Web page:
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Lightning-sparked wildfires continue to burn

CRATER LAKE ' Firefighters are treading lightly as they deal with lightning-caused fires in Oregon's only national park.

Minimum impact techniques have been used on 10 small fires in Crater Lake National Park because of the park's unique character, said Debbie Norton, a member of the Northwest Area Interagency Team managing the fire-fighting effort.

We have a high priority to balance firefighting safety with resource protection, she said. The goal is to preserve the park's natural and cultural resources.

The 10 fires ignited by lightning storms on Friday and Saturday nights have burned 135 acres. They were 20 percent contained by fire lines by Monday afternoon, she said.

Known as the bee Fire Complex, all of the fires in the park are less than an acre with the exception of the bee No. — fire which covers 125 acres. That fire is in the bee Creek drainage on the southwest side of the park.

— We trying to make sure we have a line around the fire, primarily built with water, then we can start mopping up, she said.

Several of the smaller fires have been put out, Norton said.

Just to the west in the Rogue River National Forest, seven small fires were triggered by the Friday night storm, according to forest spokeswoman Virginia Gibbons.

Those fires were all less than an acre and were being mopped up, she said.

Smokejumping firefighters and firefighters rappelling from helicopters were deployed to the fires, she said.

In the national park, firefighters were relying heavily on water to establish many of the firelines, Norton said.

We're working really hard to use the minimum impact standards technique, Norton said. One example of how that works would be snags. We wouldn't automatically drop a snag.

But if we have a helicopter or a crew working in the area, that would be a case where they may take down a snag, she added.

In similar circumstances on public land where resources are threatened by a wildfire, firefighters routinely remove snags because of the possibility they may fall and their potential for providing fuel for a wind-blown ember.

A more aggressive approach to fighting wildfires is employed on federal land when structures or heavily forested areas are threatened.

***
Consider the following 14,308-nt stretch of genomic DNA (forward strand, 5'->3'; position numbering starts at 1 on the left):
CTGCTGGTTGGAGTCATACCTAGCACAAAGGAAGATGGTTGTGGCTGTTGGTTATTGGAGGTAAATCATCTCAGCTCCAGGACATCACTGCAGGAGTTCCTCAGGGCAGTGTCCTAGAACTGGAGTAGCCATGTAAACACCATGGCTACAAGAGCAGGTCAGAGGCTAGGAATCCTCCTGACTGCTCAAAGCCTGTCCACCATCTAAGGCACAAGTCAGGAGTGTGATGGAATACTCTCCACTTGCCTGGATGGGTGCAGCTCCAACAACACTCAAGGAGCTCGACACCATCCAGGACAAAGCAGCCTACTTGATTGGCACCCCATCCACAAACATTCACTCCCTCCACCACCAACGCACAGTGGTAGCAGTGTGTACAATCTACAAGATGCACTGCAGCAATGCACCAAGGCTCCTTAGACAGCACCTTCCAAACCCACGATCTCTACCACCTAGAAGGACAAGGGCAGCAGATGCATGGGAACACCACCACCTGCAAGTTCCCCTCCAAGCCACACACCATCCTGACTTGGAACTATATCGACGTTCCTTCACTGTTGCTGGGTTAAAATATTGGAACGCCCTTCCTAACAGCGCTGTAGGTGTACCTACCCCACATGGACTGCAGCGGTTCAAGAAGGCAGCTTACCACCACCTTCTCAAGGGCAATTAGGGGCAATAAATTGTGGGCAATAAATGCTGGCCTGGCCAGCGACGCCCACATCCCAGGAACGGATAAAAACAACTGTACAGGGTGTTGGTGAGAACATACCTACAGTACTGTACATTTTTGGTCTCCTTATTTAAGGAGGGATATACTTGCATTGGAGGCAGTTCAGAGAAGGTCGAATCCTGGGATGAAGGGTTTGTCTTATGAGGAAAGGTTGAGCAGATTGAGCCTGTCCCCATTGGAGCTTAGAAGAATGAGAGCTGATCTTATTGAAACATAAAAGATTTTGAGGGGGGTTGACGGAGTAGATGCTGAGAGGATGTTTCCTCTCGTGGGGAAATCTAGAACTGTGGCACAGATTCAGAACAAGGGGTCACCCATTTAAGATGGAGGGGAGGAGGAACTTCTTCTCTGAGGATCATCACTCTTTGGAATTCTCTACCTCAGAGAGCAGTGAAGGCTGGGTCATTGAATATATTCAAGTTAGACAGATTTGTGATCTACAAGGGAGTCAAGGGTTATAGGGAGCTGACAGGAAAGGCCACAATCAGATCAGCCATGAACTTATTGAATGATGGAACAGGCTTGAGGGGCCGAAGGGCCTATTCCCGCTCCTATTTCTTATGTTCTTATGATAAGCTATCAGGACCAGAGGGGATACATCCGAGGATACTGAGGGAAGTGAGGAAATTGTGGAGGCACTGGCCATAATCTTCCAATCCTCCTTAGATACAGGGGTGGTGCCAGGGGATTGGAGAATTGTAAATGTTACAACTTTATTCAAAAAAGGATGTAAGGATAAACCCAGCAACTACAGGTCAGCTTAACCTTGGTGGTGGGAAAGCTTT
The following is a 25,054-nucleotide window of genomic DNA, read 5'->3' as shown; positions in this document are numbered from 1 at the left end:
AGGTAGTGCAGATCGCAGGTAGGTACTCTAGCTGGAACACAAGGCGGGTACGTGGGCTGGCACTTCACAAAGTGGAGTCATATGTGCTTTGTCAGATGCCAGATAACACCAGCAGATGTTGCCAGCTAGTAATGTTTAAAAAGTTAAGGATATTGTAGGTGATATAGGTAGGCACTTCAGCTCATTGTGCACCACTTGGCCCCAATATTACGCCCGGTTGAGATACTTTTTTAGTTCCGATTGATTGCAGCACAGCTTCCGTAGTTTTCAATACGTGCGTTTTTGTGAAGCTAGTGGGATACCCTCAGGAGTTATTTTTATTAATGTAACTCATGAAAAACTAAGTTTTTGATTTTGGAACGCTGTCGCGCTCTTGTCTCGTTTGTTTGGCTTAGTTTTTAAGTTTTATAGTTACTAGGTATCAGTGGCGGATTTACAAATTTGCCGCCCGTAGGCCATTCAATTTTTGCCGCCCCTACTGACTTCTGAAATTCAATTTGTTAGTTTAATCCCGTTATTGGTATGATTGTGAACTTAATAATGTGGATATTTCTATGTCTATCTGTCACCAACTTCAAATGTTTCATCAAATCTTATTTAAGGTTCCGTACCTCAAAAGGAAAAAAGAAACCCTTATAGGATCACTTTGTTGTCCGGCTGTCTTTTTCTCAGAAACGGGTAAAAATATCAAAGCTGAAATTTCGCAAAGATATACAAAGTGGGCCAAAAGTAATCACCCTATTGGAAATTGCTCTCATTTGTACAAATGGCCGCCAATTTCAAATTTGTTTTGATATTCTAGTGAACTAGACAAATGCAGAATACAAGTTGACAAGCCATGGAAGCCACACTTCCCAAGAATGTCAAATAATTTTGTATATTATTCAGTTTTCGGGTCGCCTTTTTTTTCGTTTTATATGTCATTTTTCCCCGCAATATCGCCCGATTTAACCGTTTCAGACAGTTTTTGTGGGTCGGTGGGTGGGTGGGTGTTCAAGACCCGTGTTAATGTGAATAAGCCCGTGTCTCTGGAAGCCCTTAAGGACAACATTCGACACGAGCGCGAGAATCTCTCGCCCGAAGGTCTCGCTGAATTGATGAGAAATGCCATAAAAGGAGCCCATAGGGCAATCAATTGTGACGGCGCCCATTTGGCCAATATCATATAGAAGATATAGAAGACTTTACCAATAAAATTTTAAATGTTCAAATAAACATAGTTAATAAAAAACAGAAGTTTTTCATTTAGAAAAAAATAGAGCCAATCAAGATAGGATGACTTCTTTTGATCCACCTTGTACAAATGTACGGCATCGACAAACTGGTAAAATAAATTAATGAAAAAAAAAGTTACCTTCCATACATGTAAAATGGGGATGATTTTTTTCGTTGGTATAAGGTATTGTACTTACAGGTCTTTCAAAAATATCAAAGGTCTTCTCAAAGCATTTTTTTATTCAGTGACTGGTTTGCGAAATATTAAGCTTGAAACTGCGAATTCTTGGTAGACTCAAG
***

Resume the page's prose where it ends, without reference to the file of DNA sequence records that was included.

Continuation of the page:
The fires burning in the park pose no threat to structures or visitors. They are several miles from the nearest roads, campgrounds or nature centers, officials said.

About 180 people have been assigned to the fires, including five teams of 20 firefighters each, she said. One team of U.S. Bureau of Land Management firefighters hails from Jackson, Miss., she said.

We've been able to get the crews but we were a little limited with access to helicopters (at first), she said, noting that a heavy helicopter capable of carrying large buckets of water is now on the fires.

Another smaller helicopter has been providing transportation to the remote sites, she said.

Meanwhile, the weather is expected to heat up a bit in the coming days.

We're looking at a warming trend throughout the week, drying

The nearly 10,000-acre fire burning some two dozen miles west of Redding is contributing to the haze covering portions of Southwest Oregon, according to the Oregon Department of Forestry. A 5,000-acre fire is also burning in the Camas Prairie area near Lakeview.

Reach reporter Paul Fattig at 776-4496 or e-mail him at

Stretch of Pacific Crest Trail closed

The Pacific Crest Trail, located in Crater Lake National Park's western reaches, has been closed within the park because of forest fires.

The section closed includes the stretch from the Dutton Creek Trail to the Sphagnum Bog Trail. The Lightning Springs Trail is also closed.

Hikers can use the Rim Trail as a detour, said Debbie Norton of the Northwest Area Interagency Team. But horses being used in that area of the Pacific Crest Trail will have to be placed on trailers and driven around the closed area, she said.

For more information on trail access, call the fire information office at 541-594-3053.